So that's where the coal dump project stands. Next step is to remove the remainder of NBWs from inside the rail that didn't already get knocked off(!). I'll likely replace them with drops of CA to at least represent "something" there (rivet/NBW - the viewer will decide :^) Then I think it'll be time for painting, final assembly, and placing on the layout!


Yes, with a little help from my friends, I've even had the temerity to dive into a bit of scenery over the past bunch of weeks.

Believe it or not, the photo above is of "scenery." Well, the foamboard version of it anyway. Long-time readers may remember that I'm not much of a fan of foam base for scenery, preferring the naturally-occurring contours that result from traditional cardboard lattice & plaster cloth. But Essex is fairly flat, so it made sense to use foamboard here - but I needed help figuring out how to add the undulations. Thankfully, Bill (who, IIRC, uses foam board exclusively) agreed to come over and help me create the mess that is foamboard terraforming.

What you see above was "all" that was needed - lower the board where the road will go and rasp down the contours to match.

I'm still not sold on foamboard construction, especially when stuff like the above is necessary. Yup - that's one of the joists (actually, they're more like slats under a bedspring) that had to be cut in order to allow the board to be lowered enough. Everything went back together fine with wood glue, screws, and some PL300, but I'm glad this was the only area needing such surgery.

Needing a break from foam dust, and having a rare opportunity to have Jim Dufour visit to provide some training wheels while I get my scenery balance, I decided to tackle this area between Rocky Hill & Dividend. As you can see above, I only had basic ground cover done here - static grass, chopped up leaves, and rock castings added over my usual ground goop, plaster cloth, and cardboard lattice.

With Jim helping me think through how I wanted things to look here - and then providing advice on what materials to try to get the effects I was after - we were able to transform the above scene to this:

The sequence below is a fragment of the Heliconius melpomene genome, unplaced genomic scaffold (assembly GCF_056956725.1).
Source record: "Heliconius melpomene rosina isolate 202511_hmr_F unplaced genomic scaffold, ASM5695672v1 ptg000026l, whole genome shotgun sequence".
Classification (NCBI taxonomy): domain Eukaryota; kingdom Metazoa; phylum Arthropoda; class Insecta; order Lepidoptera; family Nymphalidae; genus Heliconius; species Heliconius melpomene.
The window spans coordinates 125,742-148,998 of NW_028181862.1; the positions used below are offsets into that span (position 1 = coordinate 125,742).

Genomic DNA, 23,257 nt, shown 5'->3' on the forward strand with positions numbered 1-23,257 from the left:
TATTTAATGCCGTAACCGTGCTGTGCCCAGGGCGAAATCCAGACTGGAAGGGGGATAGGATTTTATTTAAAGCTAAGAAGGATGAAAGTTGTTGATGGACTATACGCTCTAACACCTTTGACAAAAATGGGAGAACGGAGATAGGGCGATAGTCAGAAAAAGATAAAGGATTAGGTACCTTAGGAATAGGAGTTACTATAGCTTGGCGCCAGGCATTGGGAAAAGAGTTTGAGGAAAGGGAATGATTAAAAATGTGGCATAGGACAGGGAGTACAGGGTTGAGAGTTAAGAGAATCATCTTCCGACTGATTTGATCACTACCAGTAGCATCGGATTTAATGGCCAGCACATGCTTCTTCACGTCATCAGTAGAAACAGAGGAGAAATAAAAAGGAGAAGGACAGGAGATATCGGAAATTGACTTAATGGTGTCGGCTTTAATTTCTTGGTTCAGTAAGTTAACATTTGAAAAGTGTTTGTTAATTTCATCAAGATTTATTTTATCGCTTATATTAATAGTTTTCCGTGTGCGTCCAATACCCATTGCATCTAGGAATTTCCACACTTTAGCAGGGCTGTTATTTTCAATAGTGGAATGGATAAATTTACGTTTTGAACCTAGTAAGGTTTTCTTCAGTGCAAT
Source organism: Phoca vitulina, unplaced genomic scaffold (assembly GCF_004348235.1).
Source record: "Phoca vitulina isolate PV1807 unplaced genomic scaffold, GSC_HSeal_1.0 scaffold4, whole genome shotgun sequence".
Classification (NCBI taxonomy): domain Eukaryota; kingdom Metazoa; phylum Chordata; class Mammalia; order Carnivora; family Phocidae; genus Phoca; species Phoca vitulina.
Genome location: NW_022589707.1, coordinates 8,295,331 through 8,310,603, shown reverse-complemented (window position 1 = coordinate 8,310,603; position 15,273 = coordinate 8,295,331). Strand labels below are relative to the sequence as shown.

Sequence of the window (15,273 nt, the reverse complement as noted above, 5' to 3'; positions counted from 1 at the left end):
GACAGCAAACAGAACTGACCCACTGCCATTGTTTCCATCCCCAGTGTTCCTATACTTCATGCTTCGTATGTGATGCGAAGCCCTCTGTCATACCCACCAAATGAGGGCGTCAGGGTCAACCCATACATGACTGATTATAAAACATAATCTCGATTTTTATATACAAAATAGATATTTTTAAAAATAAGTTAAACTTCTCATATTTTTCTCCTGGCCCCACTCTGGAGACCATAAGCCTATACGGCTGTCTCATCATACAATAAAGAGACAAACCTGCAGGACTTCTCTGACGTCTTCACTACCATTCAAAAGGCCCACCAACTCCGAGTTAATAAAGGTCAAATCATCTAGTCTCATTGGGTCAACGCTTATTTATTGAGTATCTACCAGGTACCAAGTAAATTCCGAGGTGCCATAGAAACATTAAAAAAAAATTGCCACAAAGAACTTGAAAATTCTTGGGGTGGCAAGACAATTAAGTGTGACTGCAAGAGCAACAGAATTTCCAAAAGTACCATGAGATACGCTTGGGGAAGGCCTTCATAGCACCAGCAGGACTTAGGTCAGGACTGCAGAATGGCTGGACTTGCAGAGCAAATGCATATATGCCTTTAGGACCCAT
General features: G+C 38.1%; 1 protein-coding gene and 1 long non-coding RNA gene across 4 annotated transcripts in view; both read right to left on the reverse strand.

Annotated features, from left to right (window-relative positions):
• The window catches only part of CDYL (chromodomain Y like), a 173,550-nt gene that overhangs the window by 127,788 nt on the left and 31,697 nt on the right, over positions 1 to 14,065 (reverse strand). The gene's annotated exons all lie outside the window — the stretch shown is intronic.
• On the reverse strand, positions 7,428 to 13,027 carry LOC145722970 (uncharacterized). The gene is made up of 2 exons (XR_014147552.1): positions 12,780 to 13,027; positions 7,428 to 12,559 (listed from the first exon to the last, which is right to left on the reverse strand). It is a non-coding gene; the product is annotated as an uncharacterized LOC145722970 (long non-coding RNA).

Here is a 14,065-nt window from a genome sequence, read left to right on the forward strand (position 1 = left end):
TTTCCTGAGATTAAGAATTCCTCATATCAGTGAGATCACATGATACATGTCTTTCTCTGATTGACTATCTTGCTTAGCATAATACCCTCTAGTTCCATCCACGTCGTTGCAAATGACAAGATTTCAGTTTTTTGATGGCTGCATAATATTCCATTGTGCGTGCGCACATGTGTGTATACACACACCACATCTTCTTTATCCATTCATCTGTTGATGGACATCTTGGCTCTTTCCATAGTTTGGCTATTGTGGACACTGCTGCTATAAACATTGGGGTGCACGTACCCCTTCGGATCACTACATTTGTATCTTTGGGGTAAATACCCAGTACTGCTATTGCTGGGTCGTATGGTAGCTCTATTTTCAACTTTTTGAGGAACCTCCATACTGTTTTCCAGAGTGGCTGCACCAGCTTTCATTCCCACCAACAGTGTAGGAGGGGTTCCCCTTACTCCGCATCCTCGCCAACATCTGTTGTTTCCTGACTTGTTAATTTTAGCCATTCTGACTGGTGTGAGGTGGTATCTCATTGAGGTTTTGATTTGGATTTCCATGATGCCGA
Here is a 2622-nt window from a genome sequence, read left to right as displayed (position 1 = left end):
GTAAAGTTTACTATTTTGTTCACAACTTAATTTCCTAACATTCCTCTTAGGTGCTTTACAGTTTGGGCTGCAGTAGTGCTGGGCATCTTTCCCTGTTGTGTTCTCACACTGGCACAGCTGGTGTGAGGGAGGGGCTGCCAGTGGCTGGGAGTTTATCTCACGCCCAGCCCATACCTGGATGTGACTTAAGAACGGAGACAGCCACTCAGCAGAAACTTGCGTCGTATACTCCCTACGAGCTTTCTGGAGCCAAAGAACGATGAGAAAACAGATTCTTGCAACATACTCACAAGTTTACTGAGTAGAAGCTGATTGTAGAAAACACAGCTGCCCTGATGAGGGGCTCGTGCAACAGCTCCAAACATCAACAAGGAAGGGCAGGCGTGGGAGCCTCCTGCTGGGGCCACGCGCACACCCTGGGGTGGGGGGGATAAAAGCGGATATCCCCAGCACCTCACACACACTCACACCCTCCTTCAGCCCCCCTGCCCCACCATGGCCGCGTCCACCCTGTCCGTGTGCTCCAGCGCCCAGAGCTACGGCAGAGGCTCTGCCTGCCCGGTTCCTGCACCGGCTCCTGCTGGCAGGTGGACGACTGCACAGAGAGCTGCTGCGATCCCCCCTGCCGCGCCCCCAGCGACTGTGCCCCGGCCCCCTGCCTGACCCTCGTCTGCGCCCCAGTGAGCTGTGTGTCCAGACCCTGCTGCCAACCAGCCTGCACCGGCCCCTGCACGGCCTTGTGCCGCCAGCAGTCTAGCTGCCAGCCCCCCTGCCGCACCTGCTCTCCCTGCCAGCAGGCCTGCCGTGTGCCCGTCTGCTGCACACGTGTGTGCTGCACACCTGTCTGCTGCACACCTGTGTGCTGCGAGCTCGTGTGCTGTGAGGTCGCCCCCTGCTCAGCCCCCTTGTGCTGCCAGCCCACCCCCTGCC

We focused only on the space between the tracks and the backdrop, adding the following in order:
  • Assorted talus, ballast, and cinders in the ditch along the track
  • Fine ground foam and dirt on the top of the rock castings
  • Random patches of static grass to break up the line between the grass that was there and the ground-up leaves
  • Various colors of fine ground foam on the leaves to provide the additional color & texture of "undergrowth"
  • Polyfiber, stretched as thin as possible, adhered in place with hairspray, and fine ground foam added on top (with more hairspray) to represent the brambles & thick growth leading to the treeline
  • Supertrees, rattle-can sprayed gray, and various colors of SuperLeaf material added with hairspray to get a "late September/early October" look. The season I'm modeling is early Autumn - before peak color, just as the leaves are starting to turn (IMO, nobody is more effective at modeling peak color as Marty McGuirk - and I don't intend to try :^)
I don't mind saying I'm pretty happy with how it turned out. It really looks to me like all the trackside hillsides I see around here.

One of the coolest things about it though is that it stands up really well even under close scrutiny . . .

Now, if I can just remember how I achieved this effect, I can replicate it at the south end of Dividend - along the hillside & cut that provides the scenic divide between Dividend and Cromwell.

And that, my friends, is a great reminder of why I'm going to double-down on maintaining this blog. How else am I going to be able to archive what's worked - and what hasn't - and be able to refer back to it and jog my memory? Hopefully you'll weigh in if you see me headed for disaster - or have some advice/guidance on how to do something better, or even a new technique to try.

In the meantime, I hope you've enjoyed this update as much as I've had fun putting it together. It's neat to see that, despite how I sometimes feel about the pace, I *am* making progress. Thanks for following along!